FIACAT’s inputs for the Special Rapporteur on torture’s annual interim report on psychosocial dynamics conducive to torture and ill-treatment

The International Federation of ACATs, FIACAT, is an international non-governmental human rights organisation, set up in 1987, which works towards the abolition of torture and the death penalty. The Federation brings together some thirty national associations, the ACATs, present in four continents.

Through the work of its member organisations in the field, the FIACAT has documented a number of psychosocial dynamics conducive to torture and ill-treatment whether emanating from States themselves or from the population.

One of the first findings of the FIACAT and its network is the direct link between a poor administration of justice and the prevalence of acts of torture. In many countries, the justice system is plagued by numerous issues preventing it from functioning properly. Thus, corruption among judicial actors, lack of independence, insufficient resources, both human and financial, dedicated to it, and the resulting congestion of the courts are all factors which ultimately contribute to the commission of acts of torture and ill-treatment. In the face of a poor administration of justice, impunity prevails, including with regard to the perpetrators of acts of torture, who are neither prosecuted nor convicted and who mostly enjoy the support of their superiors, who often are those who ordered the commission of such acts. This impunity also has an impact on the perception of the population, which loses confidence in justice and then tends to want to take justice into its own hands, in particular by resorting to mob justice, a phenomenon against which States rarely act. When the population itself resort to such violent acts, the States might be comforted in its use of torture and feel no pressure to end this practice.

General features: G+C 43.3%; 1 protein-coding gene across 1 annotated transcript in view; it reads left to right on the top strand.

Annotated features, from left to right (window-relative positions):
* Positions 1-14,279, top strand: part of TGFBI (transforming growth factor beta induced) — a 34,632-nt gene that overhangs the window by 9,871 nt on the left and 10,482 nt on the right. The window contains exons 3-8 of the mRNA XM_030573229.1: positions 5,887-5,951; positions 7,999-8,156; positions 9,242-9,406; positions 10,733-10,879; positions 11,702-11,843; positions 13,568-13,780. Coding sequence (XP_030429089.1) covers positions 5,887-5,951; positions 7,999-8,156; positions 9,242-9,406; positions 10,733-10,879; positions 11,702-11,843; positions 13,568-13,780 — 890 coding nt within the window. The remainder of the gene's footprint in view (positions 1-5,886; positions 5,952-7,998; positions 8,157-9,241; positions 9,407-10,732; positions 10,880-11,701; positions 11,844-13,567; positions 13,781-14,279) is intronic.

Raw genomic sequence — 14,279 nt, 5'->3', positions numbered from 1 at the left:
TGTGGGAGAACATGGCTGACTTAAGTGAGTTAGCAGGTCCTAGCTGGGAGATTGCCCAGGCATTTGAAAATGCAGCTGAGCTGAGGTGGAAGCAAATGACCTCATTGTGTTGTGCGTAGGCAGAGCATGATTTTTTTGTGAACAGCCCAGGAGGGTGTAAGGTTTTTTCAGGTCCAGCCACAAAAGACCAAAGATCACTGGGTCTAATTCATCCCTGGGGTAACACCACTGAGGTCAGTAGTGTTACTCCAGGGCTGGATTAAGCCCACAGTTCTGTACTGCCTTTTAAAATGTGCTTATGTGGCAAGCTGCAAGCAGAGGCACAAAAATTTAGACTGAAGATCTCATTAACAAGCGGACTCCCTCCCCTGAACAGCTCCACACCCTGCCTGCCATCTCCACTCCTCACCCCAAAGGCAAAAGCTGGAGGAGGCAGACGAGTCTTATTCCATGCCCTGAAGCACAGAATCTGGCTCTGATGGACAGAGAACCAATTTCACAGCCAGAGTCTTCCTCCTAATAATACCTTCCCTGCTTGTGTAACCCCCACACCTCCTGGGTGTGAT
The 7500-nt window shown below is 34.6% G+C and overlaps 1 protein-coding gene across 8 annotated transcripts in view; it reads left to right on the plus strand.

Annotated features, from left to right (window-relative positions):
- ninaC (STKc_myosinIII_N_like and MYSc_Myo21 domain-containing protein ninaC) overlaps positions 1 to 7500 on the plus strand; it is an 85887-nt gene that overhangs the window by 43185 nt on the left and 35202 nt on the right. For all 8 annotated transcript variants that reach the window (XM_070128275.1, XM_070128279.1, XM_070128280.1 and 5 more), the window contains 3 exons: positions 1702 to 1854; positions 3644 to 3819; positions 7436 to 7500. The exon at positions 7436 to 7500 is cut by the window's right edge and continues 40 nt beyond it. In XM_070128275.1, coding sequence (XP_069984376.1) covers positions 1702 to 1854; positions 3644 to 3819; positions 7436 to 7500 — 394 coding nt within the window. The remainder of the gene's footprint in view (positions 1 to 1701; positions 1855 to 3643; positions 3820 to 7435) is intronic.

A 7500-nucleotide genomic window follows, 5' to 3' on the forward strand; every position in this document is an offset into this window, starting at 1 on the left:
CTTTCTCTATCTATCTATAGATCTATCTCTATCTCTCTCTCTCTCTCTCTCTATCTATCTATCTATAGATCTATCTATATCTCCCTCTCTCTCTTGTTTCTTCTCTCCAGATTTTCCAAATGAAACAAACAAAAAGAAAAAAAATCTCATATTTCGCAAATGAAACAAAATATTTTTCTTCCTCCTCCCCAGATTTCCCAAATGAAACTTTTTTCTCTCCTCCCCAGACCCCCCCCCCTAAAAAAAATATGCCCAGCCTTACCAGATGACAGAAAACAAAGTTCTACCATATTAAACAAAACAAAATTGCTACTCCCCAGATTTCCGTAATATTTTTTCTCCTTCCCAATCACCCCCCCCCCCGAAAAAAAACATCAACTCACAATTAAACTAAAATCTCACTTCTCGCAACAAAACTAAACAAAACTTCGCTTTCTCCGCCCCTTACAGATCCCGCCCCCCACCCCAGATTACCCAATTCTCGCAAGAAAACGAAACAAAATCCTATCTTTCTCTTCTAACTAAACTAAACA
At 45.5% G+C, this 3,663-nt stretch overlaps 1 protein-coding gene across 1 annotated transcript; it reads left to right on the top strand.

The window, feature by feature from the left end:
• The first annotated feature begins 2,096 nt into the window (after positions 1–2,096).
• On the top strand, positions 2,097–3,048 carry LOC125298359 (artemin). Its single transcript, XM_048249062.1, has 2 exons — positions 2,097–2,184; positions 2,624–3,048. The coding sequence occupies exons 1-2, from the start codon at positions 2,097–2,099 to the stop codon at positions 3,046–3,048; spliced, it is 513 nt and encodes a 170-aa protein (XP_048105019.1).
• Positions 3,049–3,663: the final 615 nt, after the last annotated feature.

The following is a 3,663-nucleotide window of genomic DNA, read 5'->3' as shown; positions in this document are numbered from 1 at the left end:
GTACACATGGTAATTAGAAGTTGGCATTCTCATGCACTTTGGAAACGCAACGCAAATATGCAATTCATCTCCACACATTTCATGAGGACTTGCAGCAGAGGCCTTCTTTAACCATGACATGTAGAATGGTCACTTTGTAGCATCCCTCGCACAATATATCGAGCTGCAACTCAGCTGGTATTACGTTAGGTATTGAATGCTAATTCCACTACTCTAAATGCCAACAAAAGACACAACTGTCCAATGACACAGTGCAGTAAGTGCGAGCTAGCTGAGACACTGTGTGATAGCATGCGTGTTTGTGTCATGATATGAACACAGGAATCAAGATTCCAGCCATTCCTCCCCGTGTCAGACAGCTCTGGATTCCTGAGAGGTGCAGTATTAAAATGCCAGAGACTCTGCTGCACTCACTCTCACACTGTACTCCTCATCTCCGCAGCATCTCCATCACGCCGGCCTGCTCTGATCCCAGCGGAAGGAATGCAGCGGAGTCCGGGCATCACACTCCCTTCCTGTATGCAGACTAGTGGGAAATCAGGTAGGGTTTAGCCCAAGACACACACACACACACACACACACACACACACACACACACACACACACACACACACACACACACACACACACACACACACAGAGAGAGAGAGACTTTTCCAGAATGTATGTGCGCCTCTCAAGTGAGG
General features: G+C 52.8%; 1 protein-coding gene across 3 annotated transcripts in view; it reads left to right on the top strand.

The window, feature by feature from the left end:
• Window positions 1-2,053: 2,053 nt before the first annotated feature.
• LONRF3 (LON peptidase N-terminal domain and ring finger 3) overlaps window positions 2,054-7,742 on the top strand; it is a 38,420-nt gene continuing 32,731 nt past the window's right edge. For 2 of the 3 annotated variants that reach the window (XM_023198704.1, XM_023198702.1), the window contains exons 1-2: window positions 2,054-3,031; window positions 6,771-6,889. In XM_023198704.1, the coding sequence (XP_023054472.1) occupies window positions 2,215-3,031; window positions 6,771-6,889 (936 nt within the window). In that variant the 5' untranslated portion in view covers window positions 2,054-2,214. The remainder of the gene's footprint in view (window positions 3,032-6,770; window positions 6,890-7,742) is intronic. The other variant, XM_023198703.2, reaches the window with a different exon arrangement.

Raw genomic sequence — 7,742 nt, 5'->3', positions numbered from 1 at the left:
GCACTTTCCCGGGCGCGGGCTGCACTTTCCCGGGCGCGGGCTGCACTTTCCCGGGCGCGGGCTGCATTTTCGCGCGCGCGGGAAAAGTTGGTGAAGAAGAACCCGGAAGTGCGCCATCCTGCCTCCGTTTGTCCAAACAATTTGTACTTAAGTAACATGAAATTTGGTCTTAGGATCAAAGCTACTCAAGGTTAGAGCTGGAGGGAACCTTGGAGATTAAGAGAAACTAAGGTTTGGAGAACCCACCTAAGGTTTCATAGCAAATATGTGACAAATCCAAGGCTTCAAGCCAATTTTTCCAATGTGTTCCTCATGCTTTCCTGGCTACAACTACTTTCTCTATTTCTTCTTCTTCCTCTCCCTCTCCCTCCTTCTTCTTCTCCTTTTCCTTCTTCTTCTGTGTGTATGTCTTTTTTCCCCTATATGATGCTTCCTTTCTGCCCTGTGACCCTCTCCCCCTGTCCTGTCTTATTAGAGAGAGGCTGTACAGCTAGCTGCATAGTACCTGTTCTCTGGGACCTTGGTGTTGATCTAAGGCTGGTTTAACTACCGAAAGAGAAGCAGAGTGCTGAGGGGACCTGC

In addition, the malfunctioning of the justice system also contributes to prison overcrowding, which in turn leads to ill-treatment and even torture.  Indeed, in many countries, the prison population is largely composed of detainees awaiting trial, sometimes beyond the legal time limits. Many of these detainees are completely forgotten such justice system which favour the richest to the detriment of the poorest. This prison overcrowding is also fuelled by the difficulty of reintegrating released prisoners into society. The lack of public awareness about detention and particularly about pre-trial detention means that detainees are excluded from their communities upon their release, which lead them to fall back into a cycle of criminality that results in an ever-increasing overcrowding of prisons.